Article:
Comparison of MTT with other GMOT Paradigms

Some differences between MTT and other GMOT paradigms are listed below:

  1. In MTT all stimulus dots are potential “targets” since the observer does not know which of the dots will deviate in their direction of motion. In contrast, in MOT for example, the targets are identified at the start of the trial.
  2. Good performance in the MTT task requires that the first as well as the second halves of the trajectories be remembered and compared in order to detect deviations. In contrast good performance in other GMOT paradigms typically involves monitoring the instantaneous state of the stimulus, for example, which of the objects on the screen at any instant are the targets. Thus, other GMOT paradigms are less heavily dependent on memory compared to MTT.
  3. In MTT the dots move along linear trajectories and each trajectory has at most one deviation. This results in fewer degrees of freedom with regard to modelling human performance using computers (e.g. Ma & Huang, 2009).
  4. Most tracking paradigms do not take precision into account when estimating capacity and the responses that observers are required to make typically involve judgements of identity (target/distractor). In MTT the measure of interest is the precision with which direction of motion or deviations in directions of motion can be detected.

Findings from MTT Studies

Interactions between precision and tracking capacity.

Most studies of GMOT have viewed capacity as an absolute measure that is independent of precision; the obvious trade-off between precision and capacity has largely been ignored. MTT provides the opportunity to measure the interaction between precision and capacity. If the angle of deviation in MTT is small, the observer is required to track the trajectories more precisely and the capacity for effective tracking drops; conversely, the greater the angle of deviation, the larger the capacity for effective tracking (e.g. Tripathy, Narasimhan & Barrett, 2007). The following are some of the insights on capacity that are obtained from MTT.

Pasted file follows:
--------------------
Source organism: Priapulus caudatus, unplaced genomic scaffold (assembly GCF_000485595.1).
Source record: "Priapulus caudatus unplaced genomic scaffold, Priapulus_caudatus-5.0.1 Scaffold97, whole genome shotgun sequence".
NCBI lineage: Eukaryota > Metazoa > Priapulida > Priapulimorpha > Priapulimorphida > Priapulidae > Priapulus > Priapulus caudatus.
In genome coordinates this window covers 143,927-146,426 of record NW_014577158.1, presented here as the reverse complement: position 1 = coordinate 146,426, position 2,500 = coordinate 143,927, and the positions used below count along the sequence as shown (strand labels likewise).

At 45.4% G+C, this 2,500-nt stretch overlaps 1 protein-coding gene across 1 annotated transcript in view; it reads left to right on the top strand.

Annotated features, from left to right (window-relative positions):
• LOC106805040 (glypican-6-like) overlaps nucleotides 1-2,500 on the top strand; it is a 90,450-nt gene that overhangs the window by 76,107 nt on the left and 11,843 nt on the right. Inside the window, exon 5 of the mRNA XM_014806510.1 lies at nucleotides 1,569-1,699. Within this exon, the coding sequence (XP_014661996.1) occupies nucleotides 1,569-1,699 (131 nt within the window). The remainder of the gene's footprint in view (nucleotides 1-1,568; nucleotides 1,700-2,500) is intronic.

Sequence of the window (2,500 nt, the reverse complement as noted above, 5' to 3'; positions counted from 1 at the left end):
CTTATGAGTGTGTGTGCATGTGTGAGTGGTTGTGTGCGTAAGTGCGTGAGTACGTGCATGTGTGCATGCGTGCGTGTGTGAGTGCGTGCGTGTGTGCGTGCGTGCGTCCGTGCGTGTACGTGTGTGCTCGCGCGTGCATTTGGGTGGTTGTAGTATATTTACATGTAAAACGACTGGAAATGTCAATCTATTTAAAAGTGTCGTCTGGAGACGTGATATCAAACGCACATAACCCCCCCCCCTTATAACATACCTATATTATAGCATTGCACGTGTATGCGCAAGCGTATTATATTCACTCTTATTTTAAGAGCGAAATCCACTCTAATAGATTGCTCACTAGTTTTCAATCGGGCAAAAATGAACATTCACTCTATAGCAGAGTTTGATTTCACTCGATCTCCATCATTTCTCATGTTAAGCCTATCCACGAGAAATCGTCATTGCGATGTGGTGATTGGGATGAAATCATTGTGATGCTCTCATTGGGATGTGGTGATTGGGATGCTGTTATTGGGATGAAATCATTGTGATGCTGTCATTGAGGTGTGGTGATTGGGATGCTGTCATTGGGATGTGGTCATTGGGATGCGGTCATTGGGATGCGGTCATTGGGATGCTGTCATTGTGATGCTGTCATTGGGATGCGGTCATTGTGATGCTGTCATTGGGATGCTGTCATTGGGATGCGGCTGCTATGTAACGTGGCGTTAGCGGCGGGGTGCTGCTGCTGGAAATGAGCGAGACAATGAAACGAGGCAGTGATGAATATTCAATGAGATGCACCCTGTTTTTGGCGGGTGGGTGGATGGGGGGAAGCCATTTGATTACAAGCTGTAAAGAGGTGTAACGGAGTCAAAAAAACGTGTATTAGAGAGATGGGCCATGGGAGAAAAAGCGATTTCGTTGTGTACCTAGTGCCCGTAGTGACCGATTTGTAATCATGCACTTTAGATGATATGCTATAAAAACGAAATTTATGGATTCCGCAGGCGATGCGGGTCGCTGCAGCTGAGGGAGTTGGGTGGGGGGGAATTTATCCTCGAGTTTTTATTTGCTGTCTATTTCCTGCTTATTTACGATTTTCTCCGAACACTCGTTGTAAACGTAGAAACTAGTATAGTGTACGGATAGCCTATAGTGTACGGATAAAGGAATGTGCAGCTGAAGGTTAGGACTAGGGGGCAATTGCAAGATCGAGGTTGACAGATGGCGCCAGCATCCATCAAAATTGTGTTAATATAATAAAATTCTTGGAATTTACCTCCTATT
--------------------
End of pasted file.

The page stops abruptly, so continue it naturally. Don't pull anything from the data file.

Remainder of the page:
When tracking capacity is measured using a threshold paradigm of MTT, only one trajectory can be tracked effectively (Tripathy & Barrett, 2004).

Figure 2: Sample MTT stimulus used (left panel) and deviation thresholds as a function of set-size (right panel). Adapted from Tripathy & Barrett, 2004, Figure 5, with permission from ARVO.

The stimulus was the basic MTT stimulus described earlier. Only one of the T trajectories deviated. The angle of deviation was varied from trial to trial using a Method of Constant Stimuli. The resulting psychometric function was plotted of the proportion of CCW responses for deviation direction identification versus the angle of deviation. From this, thresholds for detecting deviations were estimated. These are plotted in Figure 2 as a function of the number of trajectories in the stimulus. Increasing the number of trajectories from one (the deviating trajectory alone) to two results in a dramatic increase in thresholds, clearly indicating that only one trajectory can be tracked with precision when the deviations in the trajectories are close to their detection thresholds.

When tracking capacity is measured using MTT tasks with large trajectory deviations, several trajectories can be tracked simultaneously and effectively (Tripathy, Narasimhan & Barrett, 2007).

Figure 3: Sample MTT stimulus used (left panel) and effective number of trajectories tracked as a function of the number of deviating trajectories, with number of trajectories and deviation angles as parameters (right panel). Adapted from Tripathy, Narasimhan & Barrett, 2007, Figures 2a and 8, with permission from ARVO.